Abstract

Geometric evidence for major nonvolatile volume losses at several Appalachian slate localities contradicts geochemical evidence for minimal compositional changes during low-grade metamorphism of shales. Relative to adjoining microlithons, spaced cleavage zones are depleted in Si (quartz), Na (albite), and, for carbonate-rich slates, Ca, Mn, and Mg (calcite and dolomite). Zr, Ti, Al, P, and Fe are enriched in cleavage zones; the greatest enrichments are in Zr. Proportional K gains and Na and Si losses suggest that cleavage fractionation combines stoichiometric reactions (e.g., K+ + albite + chlorite = muscovite + SiO2 + Na+) with pressure solution of quartz and carbonate minerals. Cleavage and sorting (pelite to psammite) fractionation patterns are similar but can be distinguished by higher Zr in Al-rich cleavage zones relative to Zr in Al-rich pelitic rocks.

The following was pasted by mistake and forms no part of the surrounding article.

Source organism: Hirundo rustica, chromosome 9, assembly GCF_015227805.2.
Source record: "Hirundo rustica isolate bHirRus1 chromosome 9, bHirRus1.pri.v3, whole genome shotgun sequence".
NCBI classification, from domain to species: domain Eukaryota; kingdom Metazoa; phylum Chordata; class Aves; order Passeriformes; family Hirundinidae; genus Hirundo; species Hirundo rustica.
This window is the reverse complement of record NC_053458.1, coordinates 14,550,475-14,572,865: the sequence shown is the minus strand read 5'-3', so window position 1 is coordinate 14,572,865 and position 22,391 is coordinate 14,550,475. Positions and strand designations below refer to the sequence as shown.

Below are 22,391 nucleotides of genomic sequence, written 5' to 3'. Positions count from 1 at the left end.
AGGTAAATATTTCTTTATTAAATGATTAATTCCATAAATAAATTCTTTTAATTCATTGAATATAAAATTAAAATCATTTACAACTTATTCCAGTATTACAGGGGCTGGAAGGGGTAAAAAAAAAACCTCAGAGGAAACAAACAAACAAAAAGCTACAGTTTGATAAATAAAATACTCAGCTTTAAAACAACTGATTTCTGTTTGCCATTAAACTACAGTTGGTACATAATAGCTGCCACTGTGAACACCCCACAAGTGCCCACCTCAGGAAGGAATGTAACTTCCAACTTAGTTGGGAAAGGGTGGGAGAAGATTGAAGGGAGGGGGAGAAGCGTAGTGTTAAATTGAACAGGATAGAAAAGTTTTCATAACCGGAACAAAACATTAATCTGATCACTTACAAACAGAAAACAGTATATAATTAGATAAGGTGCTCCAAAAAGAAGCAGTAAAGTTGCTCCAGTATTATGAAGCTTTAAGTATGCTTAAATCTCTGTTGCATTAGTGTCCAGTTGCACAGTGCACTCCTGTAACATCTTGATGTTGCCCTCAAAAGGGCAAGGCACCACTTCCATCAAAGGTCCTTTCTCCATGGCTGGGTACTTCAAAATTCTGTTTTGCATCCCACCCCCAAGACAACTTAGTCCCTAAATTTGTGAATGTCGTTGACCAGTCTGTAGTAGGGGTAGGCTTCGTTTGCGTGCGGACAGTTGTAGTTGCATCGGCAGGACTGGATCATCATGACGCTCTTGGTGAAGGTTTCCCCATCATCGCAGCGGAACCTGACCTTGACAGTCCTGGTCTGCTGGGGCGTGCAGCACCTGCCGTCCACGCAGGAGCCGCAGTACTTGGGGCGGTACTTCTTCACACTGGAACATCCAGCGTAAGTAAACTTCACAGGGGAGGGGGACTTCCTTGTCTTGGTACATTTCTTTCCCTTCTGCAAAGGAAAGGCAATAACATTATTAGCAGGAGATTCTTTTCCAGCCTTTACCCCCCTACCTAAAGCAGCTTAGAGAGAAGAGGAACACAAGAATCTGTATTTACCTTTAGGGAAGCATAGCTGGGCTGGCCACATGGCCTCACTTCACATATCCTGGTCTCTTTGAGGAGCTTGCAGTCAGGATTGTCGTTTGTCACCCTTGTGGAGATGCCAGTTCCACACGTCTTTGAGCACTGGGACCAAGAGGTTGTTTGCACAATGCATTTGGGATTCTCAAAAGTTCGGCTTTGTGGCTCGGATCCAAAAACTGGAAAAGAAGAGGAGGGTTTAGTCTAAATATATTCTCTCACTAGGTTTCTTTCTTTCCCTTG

The compositional similarities of homogeneous shales and slates do not indicate large volume losses during slate metamorphism. For Paleozoic slates from localities where large volume losses have been hypothesized on geometric grounds (Martinsburg slate belt of Pennsylvania and New Jersey, Meguma Group of Nova Scotia, and Taconic slate belt of Vermont and New York), slate compositions show no evidence of large nonvolatile volume losses relative to likely shale protoliths. Detailed sampling of slates folded at hand specimen to quarry scales indicate that substantial element and volume fluxes are limited to the submeter scale. In small-scale folds, volume losses in tight inner arcs appear to be balanced by volume gains in adjoining areas. The complications of metamorphic recrystallization and heterogeneous strain are probably responsible for erroneous interpretations of large nonvolatile volume losses in these Appalachian slate localities.

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